During the observation, in addition to taking notes, use digital photographs or sketches to document activities, but do not use a video camera. This is because your choice of moments to capture with a photograph or sketch is what is important, as it shows specific successes and breakdowns. Be sure to get permission first if you are going to take a picture?
It should take you approximately two hours total to make all three observations and document effectively – if you have planned carefully. It will take longer if you haven’t!
Remember, these photos and sketches are meant to document your actual observations:
- Caption your photo or sketch to explain what it is you have observed. A photo or sketch of someone at a computer or writing on a pad of paper is not sufficient to explain your point to the instructor. Make sure you provide an explanation of what’s happening.
- Using stock photos/art is plagiarism and is unacceptable.
- Irrelevant images or sketches that do not relate to the task at hand are no better than not including one at all – make sure it makes sense to your instructor!
Identify opportunities for improvement. Brainstorm a list of specific opportunities for design innovation that would enable computers to better support the activity you observed. You don’t have to invent the next iPhone! The opportunities could be small improvements or enhancements to existing technologies.
Brainstorming is a group activity and should be fun! You are free to brainstorm with anyone around you to generate as many interesting ideas as possible. All ideas are good ones at this stage, and you should generate at least 15 of them: go for volume. You are not looking for solutions yet: focus on user needs and goals only.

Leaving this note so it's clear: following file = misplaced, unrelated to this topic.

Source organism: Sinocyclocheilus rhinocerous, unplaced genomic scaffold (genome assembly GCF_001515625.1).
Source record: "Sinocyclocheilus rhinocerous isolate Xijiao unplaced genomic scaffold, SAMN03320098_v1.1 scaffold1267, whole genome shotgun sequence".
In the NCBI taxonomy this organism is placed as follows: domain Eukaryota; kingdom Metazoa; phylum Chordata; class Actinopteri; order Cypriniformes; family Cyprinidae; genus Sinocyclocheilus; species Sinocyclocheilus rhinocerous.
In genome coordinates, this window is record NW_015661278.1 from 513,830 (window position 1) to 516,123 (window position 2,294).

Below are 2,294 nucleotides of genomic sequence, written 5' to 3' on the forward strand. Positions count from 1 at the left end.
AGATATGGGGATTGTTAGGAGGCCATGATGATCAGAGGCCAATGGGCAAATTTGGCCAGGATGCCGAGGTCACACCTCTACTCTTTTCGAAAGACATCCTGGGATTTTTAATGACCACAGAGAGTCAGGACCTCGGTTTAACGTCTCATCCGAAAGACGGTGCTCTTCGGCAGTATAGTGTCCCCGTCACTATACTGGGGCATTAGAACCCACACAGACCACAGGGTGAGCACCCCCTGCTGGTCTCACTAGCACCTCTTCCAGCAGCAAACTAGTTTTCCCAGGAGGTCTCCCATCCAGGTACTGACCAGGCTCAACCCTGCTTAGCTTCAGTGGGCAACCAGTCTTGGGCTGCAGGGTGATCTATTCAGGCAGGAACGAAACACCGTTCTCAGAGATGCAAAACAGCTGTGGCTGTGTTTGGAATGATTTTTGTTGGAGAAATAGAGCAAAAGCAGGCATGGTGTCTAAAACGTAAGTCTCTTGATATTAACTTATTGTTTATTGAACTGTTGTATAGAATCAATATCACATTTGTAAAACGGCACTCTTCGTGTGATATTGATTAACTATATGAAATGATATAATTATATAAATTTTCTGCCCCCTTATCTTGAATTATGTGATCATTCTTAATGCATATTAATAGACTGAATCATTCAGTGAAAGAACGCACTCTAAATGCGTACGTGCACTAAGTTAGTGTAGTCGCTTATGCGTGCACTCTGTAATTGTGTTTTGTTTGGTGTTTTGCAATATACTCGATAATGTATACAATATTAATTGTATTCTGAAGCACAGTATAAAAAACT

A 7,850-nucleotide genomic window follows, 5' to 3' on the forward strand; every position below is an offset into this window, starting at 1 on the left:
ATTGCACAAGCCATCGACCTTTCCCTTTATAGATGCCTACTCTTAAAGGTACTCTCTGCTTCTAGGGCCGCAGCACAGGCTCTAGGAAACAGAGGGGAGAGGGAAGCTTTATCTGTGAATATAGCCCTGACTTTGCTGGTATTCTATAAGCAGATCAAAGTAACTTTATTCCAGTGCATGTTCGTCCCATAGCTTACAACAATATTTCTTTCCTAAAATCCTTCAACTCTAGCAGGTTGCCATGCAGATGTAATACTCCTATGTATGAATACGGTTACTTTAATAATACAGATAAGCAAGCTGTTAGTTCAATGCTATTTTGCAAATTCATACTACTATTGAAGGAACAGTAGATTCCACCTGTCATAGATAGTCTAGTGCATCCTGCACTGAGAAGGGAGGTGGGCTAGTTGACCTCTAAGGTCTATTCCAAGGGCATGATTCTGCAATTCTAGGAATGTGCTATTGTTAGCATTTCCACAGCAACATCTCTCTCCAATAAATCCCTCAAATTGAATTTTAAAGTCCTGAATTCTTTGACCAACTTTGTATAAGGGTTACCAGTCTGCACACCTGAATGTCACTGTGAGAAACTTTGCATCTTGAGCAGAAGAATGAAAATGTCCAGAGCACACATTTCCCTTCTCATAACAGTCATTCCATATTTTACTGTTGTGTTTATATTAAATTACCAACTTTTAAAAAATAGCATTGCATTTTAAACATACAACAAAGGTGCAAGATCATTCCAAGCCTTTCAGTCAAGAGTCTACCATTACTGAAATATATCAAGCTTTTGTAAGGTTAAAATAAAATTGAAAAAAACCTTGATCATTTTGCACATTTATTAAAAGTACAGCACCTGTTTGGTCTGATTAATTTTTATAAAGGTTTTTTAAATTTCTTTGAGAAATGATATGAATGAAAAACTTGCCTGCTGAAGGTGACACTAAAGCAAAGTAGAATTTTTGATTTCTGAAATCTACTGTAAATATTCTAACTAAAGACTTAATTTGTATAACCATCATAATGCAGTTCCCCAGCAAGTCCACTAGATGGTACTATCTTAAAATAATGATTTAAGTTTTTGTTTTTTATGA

An example of a potential improvement might be “Sometimes, when Scott takes the train home, there is no room for his bike and he has to wait for the next one. Scott needs a way to plan what train to take based on how much room is available in the bike car”.
It is helpful to use to phrases “needs a way to” or “needs to be able to” as you list your potential opportunities.
What’s this for?
A UX agency perspective by Mike Davison, Community TA and UX Project Manager:
Needfinding is probably the most important part of any UX Designer’s arsenal. Without it, your design team could spend months designing a solution that completely misses the point. You will be surprised at how much you can learn, especially when you vary the audience. Take the smartphone. In all likelihood, you will have seen an elderly person press the screen harder and more slowly when it does not respond as they had expected. Needfinding research has suggested that this relates to 50s, 60s and 70s technology – the technology this age group are familiar with…this technology often does yield a different result if you press harder. Why is this useful? Well perhaps we could develop interfaces that took into account the pressure the user applies, and not just where they apply it? How could we make the interface itself easier for the elderly user? Needfinding is a very powerful way to generate ideas.
- Build the submission file using MS Word.
- Begin by describing the activity.
- A captioned photograph or sketch from each person you observed. The photo and caption should capture a particularly interesting moment/breakdown/work-around from the observation. (You should have a total of 3 photos with corresponding captions for each).
- A list of needs/goals/tasks inspired by what you observed (at least 15).
- Upload you completed work (in a single, MS Word, file unzipped) to Blackboard in the appropriate spot under assignments.
Example student submissions from the past are attached!